In case of plane or spatial coordinates, we typically need several datum points. A regional, ellipsoidal datum like ED50 can be fixed by prescribing the undulation of the geoid and the deflection of the vertical in one datum point, in this case the Helmert Tower in Potsdam. However, an overdetermined ensemble of datum points can also be used.

Changing the coordinates of a point set referring to one datum, to make them refer to another datum, is called a datum transformation. In the case of vertical datums, this consists of simply adding a constant shift to all height values. In the case of plane or spatial coordinates, datum transformation takes the form of a similarity or Helmert transformation, consisting of a rotation and scaling operation in addition to a simple translation. In the plane, a Helmert transformation has four parameters, in space, seven.

In surveying and geodesy, a datum is a reference point or surface against which position measurements are made, and an associated model of the shape of the earth for computing positions. Horizontal datums are used for describing a point on the earth's surface, in latitude and longitude or another coordinate system. Vertical datums are used to measure elevations or underwater depths.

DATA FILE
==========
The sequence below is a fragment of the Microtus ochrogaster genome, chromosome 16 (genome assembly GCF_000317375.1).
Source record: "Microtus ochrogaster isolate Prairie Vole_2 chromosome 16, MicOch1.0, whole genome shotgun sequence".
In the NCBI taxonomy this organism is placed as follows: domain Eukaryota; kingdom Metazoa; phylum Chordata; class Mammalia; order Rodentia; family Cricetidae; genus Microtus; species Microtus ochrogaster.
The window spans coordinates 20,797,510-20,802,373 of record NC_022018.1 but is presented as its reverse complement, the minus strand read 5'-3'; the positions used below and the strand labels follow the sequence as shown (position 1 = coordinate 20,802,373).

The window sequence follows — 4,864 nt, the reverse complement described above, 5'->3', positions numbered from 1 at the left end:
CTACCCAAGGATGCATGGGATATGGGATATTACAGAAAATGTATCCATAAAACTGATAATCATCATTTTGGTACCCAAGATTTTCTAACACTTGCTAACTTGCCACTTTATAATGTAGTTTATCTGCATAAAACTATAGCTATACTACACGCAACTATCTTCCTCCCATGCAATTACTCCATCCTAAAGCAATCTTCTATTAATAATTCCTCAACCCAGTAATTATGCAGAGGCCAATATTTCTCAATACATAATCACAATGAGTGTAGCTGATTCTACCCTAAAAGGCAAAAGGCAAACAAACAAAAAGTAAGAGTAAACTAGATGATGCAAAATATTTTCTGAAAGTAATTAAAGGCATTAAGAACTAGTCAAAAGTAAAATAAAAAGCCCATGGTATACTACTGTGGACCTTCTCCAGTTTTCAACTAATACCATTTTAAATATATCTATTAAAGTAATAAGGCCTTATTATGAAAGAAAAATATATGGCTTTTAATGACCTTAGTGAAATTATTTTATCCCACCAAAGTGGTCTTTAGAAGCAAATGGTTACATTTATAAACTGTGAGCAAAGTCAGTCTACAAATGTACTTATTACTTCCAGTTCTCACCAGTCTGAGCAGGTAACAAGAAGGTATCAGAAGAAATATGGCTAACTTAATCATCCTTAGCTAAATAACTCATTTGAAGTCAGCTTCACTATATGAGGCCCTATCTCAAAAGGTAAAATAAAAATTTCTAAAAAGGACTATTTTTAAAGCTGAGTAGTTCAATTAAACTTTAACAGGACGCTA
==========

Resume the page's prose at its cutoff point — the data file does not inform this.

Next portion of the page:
#### Хэвтээ өгөгдөл

The horizontal datum is the model used to measure positions on the earth. A specific point on the earth can have substantially different coordinates, depending on the datum used to make the measurement. There are hundreds of locally-developed horizontal datums around the world, usually referenced to some convenient local reference point. Contemporary datums, based on increasingly accurate measurements of the shape of the earth, are intended to cover larger areas. The WGS84 datum, which is almost identical to the NAD83 datum used in North America, is a common standard datum.

#### Босоо өгөгдөл

A vertical datum is used for measuring the elevations of points on the earth's surface. Vertical data are either tidal, based on sea levels, gravimetric, based on a geoid, or geodetic, based on the same ellipsoid models of the earth used for computing horizontal datums.

In common usage, elevations are often cited in height above sea level; this is a widely used tidal datum. Because ocean tides cause water levels to change constantly, the sea level is generally taken to be some average of the tide heights. Mean lower low water — the average of the lowest points the tide reached on each day during a measuring period of several years — is the datum used for measuring water depths on some nautical charts, for example; this is called the chart datum. Whilst the use of sea-level as a datum is useful for geologically recent topographic features, sea level has not stayed constant throughout geological time, so is less useful when measuring very long-term processes.